On 21 July, the White House’s Office of Management and Budget (OMB) and Office of Science and Technology Policy (OSTP) issued a joint memorandum providing guidance to federal agencies on the formulation of science and technology priorities in the fiscal year (FY) 2012 budget. The memo directs agencies to prioritize funding in six areas: 1) promoting sustainable economic growth and job creation; 2) defeating the most dangerous diseases and achieving better health outcomes for all while reducing health care costs; 3) moving toward a clean energy future to reduce dependence on energy imports while curbing greenhouse gas emissions; 4) understanding, adapting to, and mitigating the impacts of global climate change; 5) managing the competing demands on land, fresh water, and the oceans for the production of food, fiber, biofuels, and ecosystem services based on sustainability and biodiversity; and 6) developing the technologies to protect our troops, citizens, and national interests.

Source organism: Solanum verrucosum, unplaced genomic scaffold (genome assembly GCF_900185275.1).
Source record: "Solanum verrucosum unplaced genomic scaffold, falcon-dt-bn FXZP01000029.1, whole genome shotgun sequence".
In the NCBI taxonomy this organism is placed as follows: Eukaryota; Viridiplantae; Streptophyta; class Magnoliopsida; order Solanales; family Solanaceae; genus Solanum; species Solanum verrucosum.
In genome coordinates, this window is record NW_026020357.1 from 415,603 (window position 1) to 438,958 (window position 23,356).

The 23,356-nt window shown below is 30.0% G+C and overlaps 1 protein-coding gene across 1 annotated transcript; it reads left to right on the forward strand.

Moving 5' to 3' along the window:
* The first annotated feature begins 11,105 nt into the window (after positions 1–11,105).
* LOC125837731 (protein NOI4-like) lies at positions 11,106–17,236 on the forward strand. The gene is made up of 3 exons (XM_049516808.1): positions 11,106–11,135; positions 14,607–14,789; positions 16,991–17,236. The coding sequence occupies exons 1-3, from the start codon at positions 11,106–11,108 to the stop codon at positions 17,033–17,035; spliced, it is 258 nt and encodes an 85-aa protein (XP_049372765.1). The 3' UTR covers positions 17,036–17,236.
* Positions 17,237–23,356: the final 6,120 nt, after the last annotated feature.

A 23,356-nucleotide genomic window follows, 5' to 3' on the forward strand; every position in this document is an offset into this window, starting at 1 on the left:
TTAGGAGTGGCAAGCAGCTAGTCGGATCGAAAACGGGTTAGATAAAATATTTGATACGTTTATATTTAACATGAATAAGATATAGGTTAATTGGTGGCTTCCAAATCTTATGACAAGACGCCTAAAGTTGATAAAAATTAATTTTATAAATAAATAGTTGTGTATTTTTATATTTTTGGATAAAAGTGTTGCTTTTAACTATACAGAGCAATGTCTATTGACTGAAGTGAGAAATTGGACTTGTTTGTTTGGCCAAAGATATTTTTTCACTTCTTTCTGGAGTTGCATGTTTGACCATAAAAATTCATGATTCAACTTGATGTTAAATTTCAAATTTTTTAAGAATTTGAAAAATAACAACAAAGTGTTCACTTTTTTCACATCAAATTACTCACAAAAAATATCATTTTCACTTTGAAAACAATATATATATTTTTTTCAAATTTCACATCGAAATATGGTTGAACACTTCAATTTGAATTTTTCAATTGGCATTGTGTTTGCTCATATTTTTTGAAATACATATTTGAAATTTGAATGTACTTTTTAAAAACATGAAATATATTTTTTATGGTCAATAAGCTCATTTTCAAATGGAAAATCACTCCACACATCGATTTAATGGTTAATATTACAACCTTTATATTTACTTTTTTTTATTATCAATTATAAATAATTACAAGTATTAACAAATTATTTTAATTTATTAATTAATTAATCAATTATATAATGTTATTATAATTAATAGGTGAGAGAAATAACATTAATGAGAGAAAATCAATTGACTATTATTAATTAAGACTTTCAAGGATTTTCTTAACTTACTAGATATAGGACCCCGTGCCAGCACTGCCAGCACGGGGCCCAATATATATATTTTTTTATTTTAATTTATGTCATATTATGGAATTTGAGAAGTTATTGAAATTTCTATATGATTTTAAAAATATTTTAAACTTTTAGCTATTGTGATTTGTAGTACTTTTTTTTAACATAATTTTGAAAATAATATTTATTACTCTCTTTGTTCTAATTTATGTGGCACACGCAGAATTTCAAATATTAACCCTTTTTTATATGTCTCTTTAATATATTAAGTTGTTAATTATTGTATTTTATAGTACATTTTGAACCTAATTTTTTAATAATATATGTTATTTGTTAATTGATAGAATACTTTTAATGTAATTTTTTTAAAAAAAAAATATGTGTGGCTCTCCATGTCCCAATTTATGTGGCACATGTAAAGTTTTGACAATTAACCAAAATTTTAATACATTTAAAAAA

Among these priorities are several in the areas of energy, environment, health, and agriculture, consistent with the National Research Council’s report on 21st Century Biology. The need to support the foundation of a new “bio-economy” through advancements in biotechnology and design of biological systems was also referenced. Additionally, agencies are directed to invest in high-risk, high-reward research, support multidisciplinary research, and engage in international scientific collaboration.

The memo also includes a provision on federal science collections: “Agencies should implement strategies for increasing the benefits for science and society derived from scientific collections by following the recommendations in the report by the Interagency Working Group on Scientific Collections and efforts outlined in the National R&D Strategy for Microbial Forensics.”

Ocean observation was also highlighted, with a goal to “develop and deploy integrated ocean observing capabilities to support ecosystems-based management, including under conditions of changing climate and multiple stressors (e.g. oil spills).”

 


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